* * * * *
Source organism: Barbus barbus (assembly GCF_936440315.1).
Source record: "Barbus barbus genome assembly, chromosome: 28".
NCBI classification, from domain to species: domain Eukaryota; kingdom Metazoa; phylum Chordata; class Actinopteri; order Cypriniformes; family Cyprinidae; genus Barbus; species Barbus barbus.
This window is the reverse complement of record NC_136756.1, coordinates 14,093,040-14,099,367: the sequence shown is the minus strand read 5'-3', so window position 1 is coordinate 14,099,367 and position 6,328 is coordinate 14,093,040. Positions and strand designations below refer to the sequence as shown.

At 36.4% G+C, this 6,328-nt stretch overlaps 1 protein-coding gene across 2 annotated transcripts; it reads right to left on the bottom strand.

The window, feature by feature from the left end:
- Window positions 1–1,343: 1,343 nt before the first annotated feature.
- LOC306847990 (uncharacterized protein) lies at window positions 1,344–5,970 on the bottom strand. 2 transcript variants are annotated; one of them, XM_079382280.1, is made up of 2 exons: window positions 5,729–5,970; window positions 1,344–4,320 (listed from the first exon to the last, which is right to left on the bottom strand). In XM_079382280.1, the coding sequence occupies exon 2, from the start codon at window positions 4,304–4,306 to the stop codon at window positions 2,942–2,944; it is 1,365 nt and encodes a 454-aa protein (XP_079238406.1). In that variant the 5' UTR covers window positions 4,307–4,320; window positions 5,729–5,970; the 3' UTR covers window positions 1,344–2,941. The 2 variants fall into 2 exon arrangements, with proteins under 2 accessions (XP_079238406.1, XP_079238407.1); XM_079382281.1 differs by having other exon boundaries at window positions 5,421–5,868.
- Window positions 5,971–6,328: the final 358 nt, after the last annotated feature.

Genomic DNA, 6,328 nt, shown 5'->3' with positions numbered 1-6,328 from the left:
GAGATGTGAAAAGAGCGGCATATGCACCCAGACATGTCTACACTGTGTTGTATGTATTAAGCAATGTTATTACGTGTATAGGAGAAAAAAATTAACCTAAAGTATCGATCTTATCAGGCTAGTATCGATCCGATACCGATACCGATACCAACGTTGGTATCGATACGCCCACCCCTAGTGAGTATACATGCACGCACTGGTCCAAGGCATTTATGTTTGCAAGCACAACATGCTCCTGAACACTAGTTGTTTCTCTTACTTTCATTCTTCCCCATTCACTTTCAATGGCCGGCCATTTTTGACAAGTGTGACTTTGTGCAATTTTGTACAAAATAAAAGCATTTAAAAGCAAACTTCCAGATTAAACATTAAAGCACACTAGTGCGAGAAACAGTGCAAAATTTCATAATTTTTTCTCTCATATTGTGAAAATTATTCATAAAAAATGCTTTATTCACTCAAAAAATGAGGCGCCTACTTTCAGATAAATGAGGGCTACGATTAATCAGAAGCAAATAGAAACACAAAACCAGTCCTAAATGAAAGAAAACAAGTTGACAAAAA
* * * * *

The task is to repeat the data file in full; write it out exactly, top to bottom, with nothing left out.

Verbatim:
Source organism: Barbus barbus (assembly GCF_936440315.1).
Source record: "Barbus barbus genome assembly, chromosome: 28".
NCBI classification, from domain to species: domain Eukaryota; kingdom Metazoa; phylum Chordata; class Actinopteri; order Cypriniformes; family Cyprinidae; genus Barbus; species Barbus barbus.
This window is the reverse complement of record NC_136756.1, coordinates 14,093,040-14,099,367: the sequence shown is the minus strand read 5'-3', so window position 1 is coordinate 14,099,367 and position 6,328 is coordinate 14,093,040. Positions and strand designations below refer to the sequence as shown.

At 36.4% G+C, this 6,328-nt stretch overlaps 1 protein-coding gene across 2 annotated transcripts; it reads right to left on the bottom strand.

The window, feature by feature from the left end:
- Window positions 1–1,343: 1,343 nt before the first annotated feature.
- LOC306847990 (uncharacterized protein) lies at window positions 1,344–5,970 on the bottom strand. 2 transcript variants are annotated; one of them, XM_079382280.1, is made up of 2 exons: window positions 5,729–5,970; window positions 1,344–4,320 (listed from the first exon to the last, which is right to left on the bottom strand). In XM_079382280.1, the coding sequence occupies exon 2, from the start codon at window positions 4,304–4,306 to the stop codon at window positions 2,942–2,944; it is 1,365 nt and encodes a 454-aa protein (XP_079238406.1). In that variant the 5' UTR covers window positions 4,307–4,320; window positions 5,729–5,970; the 3' UTR covers window positions 1,344–2,941. The 2 variants fall into 2 exon arrangements, with proteins under 2 accessions (XP_079238406.1, XP_079238407.1); XM_079382281.1 differs by having other exon boundaries at window positions 5,421–5,868.
- Window positions 5,971–6,328: the final 358 nt, after the last annotated feature.

Genomic DNA, 6,328 nt, shown 5'->3' with positions numbered 1-6,328 from the left:
GAGATGTGAAAAGAGCGGCATATGCACCCAGACATGTCTACACTGTGTTGTATGTATTAAGCAATGTTATTACGTGTATAGGAGAAAAAAATTAACCTAAAGTATCGATCTTATCAGGCTAGTATCGATCCGATACCGATACCGATACCAACGTTGGTATCGATACGCCCACCCCTAGTGAGTATACATGCACGCACTGGTCCAAGGCATTTATGTTTGCAAGCACAACATGCTCCTGAACACTAGTTGTTTCTCTTACTTTCATTCTTCCCCATTCACTTTCAATGGCCGGCCATTTTTGACAAGTGTGACTTTGTGCAATTTTGTACAAAATAAAAGCATTTAAAAGCAAACTTCCAGATTAAACATTAAAGCACACTAGTGCGAGAAACAGTGCAAAATTTCATAATTTTTTCTCTCATATTGTGAAAATTATTCATAAAAAATGCTTTATTCACTCAAAAAATGAGGCGCCTACTTTCAGATAAATGAGGGCTACGATTAATCAGAAGCAAATAGAAACACAAAACCAGTCCTAAATGAAAGAAAACAAGTTGACAAAAA